How to save ‘Paradise’
It’s summer now and my thoughts hark back to the wonderful days I spent in Boracay last year. Indeed, Boracay is one of the country’s most unforgettable places, endowed with such attractions as powdery white sands, azure waters, a magnificent view of the sunset from the beach, lush and pristine vegetation, a swinging night life, succulent seafood, and friendly residents.
I’m thinking of the late afternoons when I sat on White Beach watching the sun go down and, at one time, remembering these lines from “The Rubaiyat of Omar Khayyam”:
A Book of Verses underneath the Bough,
A Jug of Wine, A Loaf of Bread—and Thou
Beside me singing in the Wilderness—
Oh, Wilderness were Paradise enow!
That time I sat under a talisay tree leafing through the book “The Revenge of Geography.” Beside me was my wife, and close to hand was a bottle of beer, a slice of pizza and chicharon. Together we watched, transfixed, the sun slowly kissing the sea and then getting lost in its embrace. Oh, Boracay were Paradise enow!
But there are signs of trouble in Paradise. We need to save this centerpiece of our booming tourism industry! Only recently there was news of increased coliform levels in the island’s waters—actually a recurring problem, along with the green algal blooms during summer. These have been attributed to the island’s poor sewerage, drainage and solid waste management systems. There are land use and environmental management plans that are supposed to regulate the location, type and rate of development on the island. But these are not strictly implemented despite Boracay’s tourism receipts totaling P27 billion in 2014 and despite the shifting of management control from the local to the national government.
And so we see the pell-mell development as well as environmental and social problems simultaneously occurring on the small island of only 1,032 hectares, where the ecosystem has been rendered fragile. It’s not surprising that TripAdvisor, a popular travel site reviewer, has dropped the ranking of White Beach to 24th place (from 12th place in 2015) despite the fact that tourist arrivals of 1,725,483 in 2016 were 11 percent higher than those in 2015.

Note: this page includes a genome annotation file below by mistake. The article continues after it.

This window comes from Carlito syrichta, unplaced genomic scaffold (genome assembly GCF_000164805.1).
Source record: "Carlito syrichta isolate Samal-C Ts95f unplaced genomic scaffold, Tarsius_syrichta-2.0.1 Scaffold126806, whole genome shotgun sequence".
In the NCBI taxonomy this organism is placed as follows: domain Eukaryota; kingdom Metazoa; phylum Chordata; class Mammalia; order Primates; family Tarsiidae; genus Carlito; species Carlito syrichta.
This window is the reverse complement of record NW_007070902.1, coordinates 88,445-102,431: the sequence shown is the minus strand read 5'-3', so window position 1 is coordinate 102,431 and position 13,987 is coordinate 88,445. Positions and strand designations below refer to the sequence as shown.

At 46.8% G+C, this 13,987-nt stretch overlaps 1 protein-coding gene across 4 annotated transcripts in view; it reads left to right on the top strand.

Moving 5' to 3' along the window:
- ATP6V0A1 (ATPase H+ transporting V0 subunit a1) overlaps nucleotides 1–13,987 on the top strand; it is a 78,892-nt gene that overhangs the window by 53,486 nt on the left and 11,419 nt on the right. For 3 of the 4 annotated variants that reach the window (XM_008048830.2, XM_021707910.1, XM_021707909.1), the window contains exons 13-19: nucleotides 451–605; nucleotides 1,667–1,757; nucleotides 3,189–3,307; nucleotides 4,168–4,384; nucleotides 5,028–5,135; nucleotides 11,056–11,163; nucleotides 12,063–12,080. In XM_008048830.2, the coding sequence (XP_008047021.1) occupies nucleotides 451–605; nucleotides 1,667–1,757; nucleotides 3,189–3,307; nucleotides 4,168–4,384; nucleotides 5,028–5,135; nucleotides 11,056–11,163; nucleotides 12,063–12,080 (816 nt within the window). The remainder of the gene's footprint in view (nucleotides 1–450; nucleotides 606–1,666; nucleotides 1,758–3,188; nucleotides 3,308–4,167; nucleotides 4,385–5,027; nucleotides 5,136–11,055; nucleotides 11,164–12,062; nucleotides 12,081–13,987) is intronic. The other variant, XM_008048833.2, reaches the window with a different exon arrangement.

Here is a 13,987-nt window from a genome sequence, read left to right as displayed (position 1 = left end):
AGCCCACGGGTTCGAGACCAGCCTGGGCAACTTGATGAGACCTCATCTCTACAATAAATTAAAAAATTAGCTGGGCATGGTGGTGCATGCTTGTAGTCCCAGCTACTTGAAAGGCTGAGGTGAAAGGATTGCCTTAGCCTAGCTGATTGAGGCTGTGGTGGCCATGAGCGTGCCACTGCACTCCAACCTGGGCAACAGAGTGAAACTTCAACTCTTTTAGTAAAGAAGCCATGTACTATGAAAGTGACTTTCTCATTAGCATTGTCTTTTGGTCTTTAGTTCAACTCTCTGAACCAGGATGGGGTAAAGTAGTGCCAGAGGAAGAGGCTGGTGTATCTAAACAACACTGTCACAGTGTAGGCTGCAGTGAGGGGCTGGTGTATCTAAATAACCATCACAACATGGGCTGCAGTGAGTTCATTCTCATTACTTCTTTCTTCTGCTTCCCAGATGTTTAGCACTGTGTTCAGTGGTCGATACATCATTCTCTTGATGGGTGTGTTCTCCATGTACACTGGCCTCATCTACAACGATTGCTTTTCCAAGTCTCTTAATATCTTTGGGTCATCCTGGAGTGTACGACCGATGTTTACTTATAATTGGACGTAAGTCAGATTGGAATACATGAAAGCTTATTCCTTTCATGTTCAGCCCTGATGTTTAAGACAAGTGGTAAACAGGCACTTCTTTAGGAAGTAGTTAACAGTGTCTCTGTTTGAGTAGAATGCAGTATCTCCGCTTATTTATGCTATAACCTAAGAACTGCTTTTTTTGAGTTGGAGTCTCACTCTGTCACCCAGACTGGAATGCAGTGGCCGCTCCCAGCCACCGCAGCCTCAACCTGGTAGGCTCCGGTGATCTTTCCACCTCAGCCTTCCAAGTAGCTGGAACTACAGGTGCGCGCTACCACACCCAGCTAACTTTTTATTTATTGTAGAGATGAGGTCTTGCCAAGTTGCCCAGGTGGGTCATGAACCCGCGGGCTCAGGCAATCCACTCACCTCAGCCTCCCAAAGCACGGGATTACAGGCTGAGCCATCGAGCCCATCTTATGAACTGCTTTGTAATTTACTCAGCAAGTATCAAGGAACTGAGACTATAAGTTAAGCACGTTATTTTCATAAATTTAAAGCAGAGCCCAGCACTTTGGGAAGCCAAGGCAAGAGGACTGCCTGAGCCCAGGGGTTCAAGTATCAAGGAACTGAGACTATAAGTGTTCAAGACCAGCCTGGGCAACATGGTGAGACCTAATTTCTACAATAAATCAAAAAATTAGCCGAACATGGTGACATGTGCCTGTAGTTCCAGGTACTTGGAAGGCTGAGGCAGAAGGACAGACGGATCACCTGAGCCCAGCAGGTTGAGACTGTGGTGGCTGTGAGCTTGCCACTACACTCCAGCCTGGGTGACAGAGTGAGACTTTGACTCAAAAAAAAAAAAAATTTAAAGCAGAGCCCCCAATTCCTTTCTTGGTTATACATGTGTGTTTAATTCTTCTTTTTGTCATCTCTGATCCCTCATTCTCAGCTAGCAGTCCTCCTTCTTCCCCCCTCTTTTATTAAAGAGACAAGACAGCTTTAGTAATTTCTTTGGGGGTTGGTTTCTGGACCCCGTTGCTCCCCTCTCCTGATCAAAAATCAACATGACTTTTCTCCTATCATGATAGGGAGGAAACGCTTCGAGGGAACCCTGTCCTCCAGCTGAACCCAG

In planning terms, Boracay may be said to be on the verge of exceeding its carrying capacity, or the total population that it can accommodate without suffering from the deterioration of its environment, level of visitor satisfaction, and sociocultural norms. According to the study done by Ecosystems Research and Development Bureau in 2008, an average of 9,362 visitors go to Boracay daily, while the island’s carrying capacities are: White Beach can accommodate 10,116 swimmers and 16,703 sunbathers per day, while Coconut Grove can accommodate 14,674 diners per night.
Thus, it appears that, considering the rapidly increasing volume of Boracay tourists and the slowness of plan implementation, the impending overcapacity would be hard to avert unless drastic measures are taken.
One way to avoid the catastrophe is to appoint posthaste a no-nonsense island tourism czar who will waste no time in strictly implementing the plans and the regulations. Another way is to quickly create a tourism circuit plan that will divert tourist influx to these nearby sites: Carabao Island in the north, which also has white-sand beaches; Romblon farther north with its white marble quarries and artistic marble products; Roxas City to the east with its variety of succulent seafood; and Sicogon and Higantes islands farther east with their pristine beaches, unique flora and fauna, and quaint cultural sites.
This scheme will not only allow Boracay relief from stress but also spur tourism development in the neighboring areas.
Meliton B. Juanico is a retired professor of geography at the University of the Philippines Diliman. He is a licensed environmental planner and is active in consultancy work in urban and regional planning.
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